- Used for feeding on nectar
- Similar length in both males and females
The proboscis of both male and female Queen Alexandra’s Birdwing butterflies is used for feeding on nectar and is similar in length between the sexes.
Life Cycle and Behavior
The life cycle of the Queen Alexandra’s birdwing begins with its eggs.
Females lay their eggs on the leaves of the host plant, typically the pipevine or birthwort species.
These eggs are around 4mm in diameter and creamy white in color.
Larvae and Pupa
Upon hatching, the larvae (caterpillars) feed on the toxic leaves of the host plant. This natural defense mechanism protects the larvae from predators.
As they grow, the larvae go through multiple stages called instars before entering the pupa (chrysalis) phase of their life cycle.
Once the pupa stage is complete, the adult Queen Alexandra’s birdwing emerges.
These stunning butterflies have a wingspan of up to 11 inches, making them the world’s largest butterfly species.
The proboscis is a specialized feeding tube used to extract nectar from flowers.
Mating and Pheromones
Mating in Queen Alexandra’s birdwings is initiated by the release of pheromones from the female to attract potential mates.
This chemical signal ensures that males can locate the females for reproductive purposes.
Territorial Behavior and Diet
Queen Alexandra’s birdwings exhibit territorial behavior, with males defending their chosen areas.
They are substantial but not aggressive, and tend to chase other males away instead of fighting. Their diet consists of:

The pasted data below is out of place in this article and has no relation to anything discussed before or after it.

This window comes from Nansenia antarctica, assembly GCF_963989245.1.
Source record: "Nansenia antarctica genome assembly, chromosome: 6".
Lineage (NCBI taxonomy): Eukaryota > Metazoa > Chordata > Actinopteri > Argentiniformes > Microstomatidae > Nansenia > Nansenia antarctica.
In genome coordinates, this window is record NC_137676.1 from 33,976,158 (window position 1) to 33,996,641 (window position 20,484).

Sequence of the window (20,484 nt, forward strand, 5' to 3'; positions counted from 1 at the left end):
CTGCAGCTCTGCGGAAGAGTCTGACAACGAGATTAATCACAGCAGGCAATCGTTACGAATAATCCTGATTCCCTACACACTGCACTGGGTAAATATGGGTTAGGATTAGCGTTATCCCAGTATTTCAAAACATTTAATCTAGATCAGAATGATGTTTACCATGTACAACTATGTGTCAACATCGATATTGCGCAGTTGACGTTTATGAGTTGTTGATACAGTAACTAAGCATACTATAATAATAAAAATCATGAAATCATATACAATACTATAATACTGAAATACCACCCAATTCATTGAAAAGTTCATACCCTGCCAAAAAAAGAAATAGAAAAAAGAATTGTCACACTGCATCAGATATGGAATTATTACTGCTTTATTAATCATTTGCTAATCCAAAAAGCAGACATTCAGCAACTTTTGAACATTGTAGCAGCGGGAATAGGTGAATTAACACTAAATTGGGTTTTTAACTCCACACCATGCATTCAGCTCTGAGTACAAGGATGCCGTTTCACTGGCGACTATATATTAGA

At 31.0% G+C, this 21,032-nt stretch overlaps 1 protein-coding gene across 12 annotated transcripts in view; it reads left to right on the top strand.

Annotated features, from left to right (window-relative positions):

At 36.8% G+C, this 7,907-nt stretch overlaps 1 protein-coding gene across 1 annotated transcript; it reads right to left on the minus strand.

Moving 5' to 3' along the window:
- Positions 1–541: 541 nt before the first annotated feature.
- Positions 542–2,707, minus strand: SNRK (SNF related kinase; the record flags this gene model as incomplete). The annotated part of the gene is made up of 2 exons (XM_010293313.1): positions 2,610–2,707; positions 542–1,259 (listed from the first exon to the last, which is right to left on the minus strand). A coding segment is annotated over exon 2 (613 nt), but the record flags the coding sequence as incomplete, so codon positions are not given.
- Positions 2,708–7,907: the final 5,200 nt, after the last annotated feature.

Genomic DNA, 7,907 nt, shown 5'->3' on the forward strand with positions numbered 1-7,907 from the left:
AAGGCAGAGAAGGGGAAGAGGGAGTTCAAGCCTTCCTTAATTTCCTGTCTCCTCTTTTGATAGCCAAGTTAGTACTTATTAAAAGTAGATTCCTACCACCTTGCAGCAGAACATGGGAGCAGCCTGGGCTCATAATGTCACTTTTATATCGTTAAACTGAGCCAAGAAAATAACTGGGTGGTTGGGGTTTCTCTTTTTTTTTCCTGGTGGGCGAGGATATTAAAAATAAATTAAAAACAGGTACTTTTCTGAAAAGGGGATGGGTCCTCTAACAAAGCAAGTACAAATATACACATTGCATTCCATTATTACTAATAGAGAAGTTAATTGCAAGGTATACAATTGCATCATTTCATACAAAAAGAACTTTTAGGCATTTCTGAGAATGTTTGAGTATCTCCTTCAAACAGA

- Nectar from flowers, which provides energy
- Minerals from puddling, where they extract nutrients from damp soil
Habitat and Distribution
Papua New Guinea
Queen Alexandra’s Birdwing (Ornithoptera alexandrae) is native to Papua New Guinea, specifically found in the northeastern part of the country ¹.
This butterfly species is limited to a small distribution range in this region.
These massive butterflies inhabit tropical rainforests, where they seek out essential resources such as food, water, and nesting sites.
Human-caused development has led to fragmentation and degradation of their habitat, posing a significant threat to their survival ².
- The rainforest canopy characterizes the primary habitat of Queen Alexandra’s Birdwing.
- They primarily reside in the upper layers of trees.
Being dwellers of the canopy, these butterflies have adapted to a life high above the ground.
Their bright colors and large wingspan provide them with benefits such as camouflage amid the foliage and efficient flight in the dense rainforest environment.
Queen Alexandra’s Birdwing is a captivating butterfly, renowned for its immense size and vibrant colors. Holding the title of the world’s largest butterfly, females can flaunt a wingspan nearing ten inches.